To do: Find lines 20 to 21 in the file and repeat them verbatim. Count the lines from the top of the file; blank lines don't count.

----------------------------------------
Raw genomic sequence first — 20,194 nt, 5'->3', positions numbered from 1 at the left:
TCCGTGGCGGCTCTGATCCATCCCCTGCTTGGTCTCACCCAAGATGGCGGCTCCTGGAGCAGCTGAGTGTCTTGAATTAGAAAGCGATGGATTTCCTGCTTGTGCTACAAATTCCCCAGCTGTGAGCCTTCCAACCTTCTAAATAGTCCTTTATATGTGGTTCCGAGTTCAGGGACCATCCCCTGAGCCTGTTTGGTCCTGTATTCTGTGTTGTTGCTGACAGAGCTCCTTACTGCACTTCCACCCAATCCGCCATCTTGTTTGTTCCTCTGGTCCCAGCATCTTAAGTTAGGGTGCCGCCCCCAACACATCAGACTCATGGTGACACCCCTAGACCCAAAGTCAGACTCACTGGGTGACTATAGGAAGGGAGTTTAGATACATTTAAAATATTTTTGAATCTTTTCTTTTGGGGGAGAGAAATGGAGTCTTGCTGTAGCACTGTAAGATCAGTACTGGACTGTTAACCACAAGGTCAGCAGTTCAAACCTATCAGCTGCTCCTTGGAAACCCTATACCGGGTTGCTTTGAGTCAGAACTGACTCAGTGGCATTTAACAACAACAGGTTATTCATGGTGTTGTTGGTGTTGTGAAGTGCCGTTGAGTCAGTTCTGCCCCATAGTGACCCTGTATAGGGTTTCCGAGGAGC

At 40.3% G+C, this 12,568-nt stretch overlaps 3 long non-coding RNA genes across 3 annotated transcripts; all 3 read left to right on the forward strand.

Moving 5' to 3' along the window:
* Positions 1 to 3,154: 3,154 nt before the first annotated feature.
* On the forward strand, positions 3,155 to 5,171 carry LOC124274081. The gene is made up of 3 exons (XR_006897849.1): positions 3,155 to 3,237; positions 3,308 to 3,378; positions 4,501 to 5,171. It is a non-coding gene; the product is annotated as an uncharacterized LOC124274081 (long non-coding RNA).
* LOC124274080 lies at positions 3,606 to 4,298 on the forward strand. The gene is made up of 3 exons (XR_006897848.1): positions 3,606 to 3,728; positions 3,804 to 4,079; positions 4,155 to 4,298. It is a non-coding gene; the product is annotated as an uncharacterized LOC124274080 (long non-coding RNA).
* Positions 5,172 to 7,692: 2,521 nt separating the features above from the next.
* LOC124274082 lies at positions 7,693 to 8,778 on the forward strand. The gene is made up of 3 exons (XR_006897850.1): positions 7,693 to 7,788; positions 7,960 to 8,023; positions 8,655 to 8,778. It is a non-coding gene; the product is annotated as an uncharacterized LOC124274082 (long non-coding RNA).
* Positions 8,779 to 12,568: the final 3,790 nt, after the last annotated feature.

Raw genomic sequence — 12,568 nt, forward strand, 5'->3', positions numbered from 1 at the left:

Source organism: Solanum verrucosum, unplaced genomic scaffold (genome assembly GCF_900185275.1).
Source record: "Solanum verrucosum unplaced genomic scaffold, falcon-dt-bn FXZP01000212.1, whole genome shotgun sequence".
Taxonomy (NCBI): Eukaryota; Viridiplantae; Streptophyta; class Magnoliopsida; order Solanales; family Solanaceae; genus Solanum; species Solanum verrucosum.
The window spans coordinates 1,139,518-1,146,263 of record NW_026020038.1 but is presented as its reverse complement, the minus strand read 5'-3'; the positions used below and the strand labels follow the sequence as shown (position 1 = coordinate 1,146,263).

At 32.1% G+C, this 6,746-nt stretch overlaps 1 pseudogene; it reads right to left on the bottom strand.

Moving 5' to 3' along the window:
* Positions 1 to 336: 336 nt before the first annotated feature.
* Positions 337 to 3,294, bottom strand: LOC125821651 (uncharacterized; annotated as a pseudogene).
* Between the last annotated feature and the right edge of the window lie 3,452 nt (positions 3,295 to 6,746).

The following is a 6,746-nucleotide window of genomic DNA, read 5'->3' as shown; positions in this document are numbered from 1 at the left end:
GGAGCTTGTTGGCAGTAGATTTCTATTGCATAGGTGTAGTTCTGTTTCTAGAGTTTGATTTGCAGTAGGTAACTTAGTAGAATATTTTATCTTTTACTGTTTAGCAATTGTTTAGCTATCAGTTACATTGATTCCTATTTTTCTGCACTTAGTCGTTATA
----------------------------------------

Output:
* Between the last annotated feature and the right edge of the window lie 3,452 nt (positions 3,295 to 6,746).

The following is a 6,746-nucleotide window of genomic DNA, read 5'->3' as shown; positions in this document are numbered from 1 at the left end: